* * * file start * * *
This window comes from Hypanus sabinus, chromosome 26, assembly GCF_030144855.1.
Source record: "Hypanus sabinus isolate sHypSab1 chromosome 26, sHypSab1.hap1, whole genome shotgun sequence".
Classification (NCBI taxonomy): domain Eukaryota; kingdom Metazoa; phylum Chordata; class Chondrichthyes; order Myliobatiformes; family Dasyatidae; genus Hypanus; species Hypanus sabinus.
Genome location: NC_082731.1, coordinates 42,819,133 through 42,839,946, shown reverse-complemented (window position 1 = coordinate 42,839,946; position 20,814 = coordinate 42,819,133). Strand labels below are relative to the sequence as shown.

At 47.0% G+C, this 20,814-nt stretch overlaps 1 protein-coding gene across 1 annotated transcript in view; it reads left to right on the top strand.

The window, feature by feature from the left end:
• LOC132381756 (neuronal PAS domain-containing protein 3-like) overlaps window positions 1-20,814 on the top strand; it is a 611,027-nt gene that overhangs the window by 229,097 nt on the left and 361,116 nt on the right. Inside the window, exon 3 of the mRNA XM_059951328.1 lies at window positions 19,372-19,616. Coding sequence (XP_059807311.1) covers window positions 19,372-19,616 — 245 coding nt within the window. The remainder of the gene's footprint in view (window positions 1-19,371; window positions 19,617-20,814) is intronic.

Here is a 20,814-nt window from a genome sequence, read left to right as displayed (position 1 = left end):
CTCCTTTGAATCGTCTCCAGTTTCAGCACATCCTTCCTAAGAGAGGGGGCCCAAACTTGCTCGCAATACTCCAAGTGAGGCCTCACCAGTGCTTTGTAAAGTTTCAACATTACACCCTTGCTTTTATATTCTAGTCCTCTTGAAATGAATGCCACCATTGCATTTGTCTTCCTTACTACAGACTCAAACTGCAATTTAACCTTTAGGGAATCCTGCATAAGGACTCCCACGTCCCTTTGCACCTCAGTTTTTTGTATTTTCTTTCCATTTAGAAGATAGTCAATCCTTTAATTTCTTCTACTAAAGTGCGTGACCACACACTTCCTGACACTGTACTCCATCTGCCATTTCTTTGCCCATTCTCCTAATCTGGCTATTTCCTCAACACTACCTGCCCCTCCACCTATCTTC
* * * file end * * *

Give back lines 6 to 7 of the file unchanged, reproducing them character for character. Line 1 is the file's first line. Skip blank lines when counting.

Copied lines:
The window, feature by feature from the left end:
• LOC132381756 (neuronal PAS domain-containing protein 3-like) overlaps window positions 1-20,814 on the top strand; it is a 611,027-nt gene that overhangs the window by 229,097 nt on the left and 361,116 nt on the right. Inside the window, exon 3 of the mRNA XM_059951328.1 lies at window positions 19,372-19,616. Coding sequence (XP_059807311.1) covers window positions 19,372-19,616 — 245 coding nt within the window. The remainder of the gene's footprint in view (window positions 1-19,371; window positions 19,617-20,814) is intronic.